At the Moth Tree -6/20/06
American Idia [Idia americalis]
A Gypsy Moth caterpillar [Lymantria dispar]
Photos by M. Winn
The first Moth Night of the 2006 season was held last night. Participants:
David, Paula, Aidan and James Smith, Lee Stinchcomb, Noreen O'Rourke, Jimmy Lewis and myself.
The highpoint of the evening was the discovery, by Aidan Smith [age 5 or 6, I forgot to ask ] of an interesting caterpillar on the trunk of the English Oak we call the Moth Tree--at East Drive and 73rd St. I had high hopes that it would turn out to be an interesting , perhaps unusual moth. Looking through David L. Wagner's new Field Guide to Caterpillars of Eastern North America, I had no trouble identifying it. Somewhat disappointingly it turned out to be a common pest -- a Gypsy Moth caterpillar.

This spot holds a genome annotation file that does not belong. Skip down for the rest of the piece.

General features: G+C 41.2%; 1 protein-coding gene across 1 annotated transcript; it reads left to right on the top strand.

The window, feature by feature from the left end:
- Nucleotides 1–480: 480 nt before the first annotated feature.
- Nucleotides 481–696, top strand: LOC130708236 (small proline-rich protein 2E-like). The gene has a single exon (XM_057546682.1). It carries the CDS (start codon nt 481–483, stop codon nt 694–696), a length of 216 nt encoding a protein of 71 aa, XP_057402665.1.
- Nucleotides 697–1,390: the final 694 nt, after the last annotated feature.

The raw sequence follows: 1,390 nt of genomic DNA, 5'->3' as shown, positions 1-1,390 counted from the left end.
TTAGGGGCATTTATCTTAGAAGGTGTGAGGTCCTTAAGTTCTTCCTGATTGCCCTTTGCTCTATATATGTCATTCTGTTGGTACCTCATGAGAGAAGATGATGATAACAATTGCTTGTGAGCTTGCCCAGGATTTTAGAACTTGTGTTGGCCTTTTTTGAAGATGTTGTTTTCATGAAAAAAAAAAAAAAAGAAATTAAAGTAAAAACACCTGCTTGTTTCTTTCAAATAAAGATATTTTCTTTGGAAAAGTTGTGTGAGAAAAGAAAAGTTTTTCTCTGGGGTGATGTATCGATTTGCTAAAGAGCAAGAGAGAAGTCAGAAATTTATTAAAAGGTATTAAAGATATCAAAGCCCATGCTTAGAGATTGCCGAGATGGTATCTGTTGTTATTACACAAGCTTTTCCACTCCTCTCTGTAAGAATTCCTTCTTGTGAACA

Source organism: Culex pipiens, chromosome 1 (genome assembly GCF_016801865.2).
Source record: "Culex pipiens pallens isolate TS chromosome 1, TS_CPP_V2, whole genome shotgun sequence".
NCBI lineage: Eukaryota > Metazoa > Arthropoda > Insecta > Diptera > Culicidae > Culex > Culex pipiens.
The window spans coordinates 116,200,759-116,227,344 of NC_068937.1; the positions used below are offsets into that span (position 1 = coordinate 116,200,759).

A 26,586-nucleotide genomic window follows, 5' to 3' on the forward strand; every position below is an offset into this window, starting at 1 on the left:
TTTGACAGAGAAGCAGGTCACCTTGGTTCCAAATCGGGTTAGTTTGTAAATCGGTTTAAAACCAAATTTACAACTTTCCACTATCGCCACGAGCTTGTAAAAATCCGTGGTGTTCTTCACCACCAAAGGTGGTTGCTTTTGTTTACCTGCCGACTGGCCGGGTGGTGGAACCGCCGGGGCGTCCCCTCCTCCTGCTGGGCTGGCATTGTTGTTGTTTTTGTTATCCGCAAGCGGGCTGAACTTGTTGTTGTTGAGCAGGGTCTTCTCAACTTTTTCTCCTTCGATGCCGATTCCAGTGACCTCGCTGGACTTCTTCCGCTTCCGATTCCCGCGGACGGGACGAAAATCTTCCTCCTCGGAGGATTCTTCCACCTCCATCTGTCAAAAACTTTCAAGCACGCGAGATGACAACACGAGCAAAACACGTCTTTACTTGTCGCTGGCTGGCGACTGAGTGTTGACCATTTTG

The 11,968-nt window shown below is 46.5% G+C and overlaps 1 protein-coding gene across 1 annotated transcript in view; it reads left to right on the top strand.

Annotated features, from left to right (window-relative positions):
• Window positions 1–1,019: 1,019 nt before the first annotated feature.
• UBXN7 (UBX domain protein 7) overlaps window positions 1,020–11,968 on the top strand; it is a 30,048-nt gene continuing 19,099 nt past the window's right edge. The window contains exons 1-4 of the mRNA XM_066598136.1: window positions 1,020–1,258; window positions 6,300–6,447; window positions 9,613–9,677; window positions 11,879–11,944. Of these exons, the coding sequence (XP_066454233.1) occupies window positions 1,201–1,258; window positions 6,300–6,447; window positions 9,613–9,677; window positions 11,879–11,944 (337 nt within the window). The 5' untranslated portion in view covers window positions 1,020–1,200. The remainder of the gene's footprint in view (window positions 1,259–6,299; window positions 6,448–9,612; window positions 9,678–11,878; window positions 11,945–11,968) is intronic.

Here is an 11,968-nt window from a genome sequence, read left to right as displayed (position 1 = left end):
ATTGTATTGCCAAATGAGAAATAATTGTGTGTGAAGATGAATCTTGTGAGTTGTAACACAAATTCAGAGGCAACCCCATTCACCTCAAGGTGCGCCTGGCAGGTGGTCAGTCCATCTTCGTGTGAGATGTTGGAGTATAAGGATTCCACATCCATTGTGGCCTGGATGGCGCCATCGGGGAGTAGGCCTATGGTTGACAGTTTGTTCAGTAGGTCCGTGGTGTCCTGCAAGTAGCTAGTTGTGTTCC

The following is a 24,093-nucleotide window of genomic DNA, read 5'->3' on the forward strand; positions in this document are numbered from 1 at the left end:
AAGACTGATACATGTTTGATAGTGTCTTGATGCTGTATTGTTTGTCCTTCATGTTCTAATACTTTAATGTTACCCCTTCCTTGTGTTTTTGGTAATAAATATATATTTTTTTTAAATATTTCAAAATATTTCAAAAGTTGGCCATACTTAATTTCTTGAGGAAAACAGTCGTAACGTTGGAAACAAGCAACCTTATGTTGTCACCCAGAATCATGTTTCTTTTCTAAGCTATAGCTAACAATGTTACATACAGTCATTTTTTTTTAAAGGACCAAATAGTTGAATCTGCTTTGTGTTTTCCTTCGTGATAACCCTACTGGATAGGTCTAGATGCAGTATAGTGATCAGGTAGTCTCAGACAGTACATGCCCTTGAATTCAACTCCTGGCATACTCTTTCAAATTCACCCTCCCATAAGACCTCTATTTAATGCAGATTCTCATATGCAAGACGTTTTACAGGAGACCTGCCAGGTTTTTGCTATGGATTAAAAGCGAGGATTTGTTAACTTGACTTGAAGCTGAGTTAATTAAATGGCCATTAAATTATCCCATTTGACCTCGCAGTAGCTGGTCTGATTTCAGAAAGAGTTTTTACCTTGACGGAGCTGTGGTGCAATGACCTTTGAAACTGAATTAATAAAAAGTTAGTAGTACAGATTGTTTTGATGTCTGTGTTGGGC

The text identified it perfectly:"Five pairs of blue warts followed by six pairs of red warts." You can count them on the picture above.
Luckily for us, nobody of our group tried to handle this caterpillar because, as Wagner writes:
"The caterpillars are allergenic to many people, especially if the hairs get in the eyes or contact vulnerable areas of the arms, neck, and legs; hypersensitive individuals may react to single hairs and scales from adults."
The single moth of the evening, pictured at the top , was an American Idia, easily identified by its deltoid shape, and by the three black spots at the edge of each forewing.
P.S. Below you can see the anterior prolegs of the caterpillar, found on the underside of abdominal segments three to six. The thing that looks like a suction cup at the end of each proleg is a crochet. It helps the caterpillar hold on to surfaces.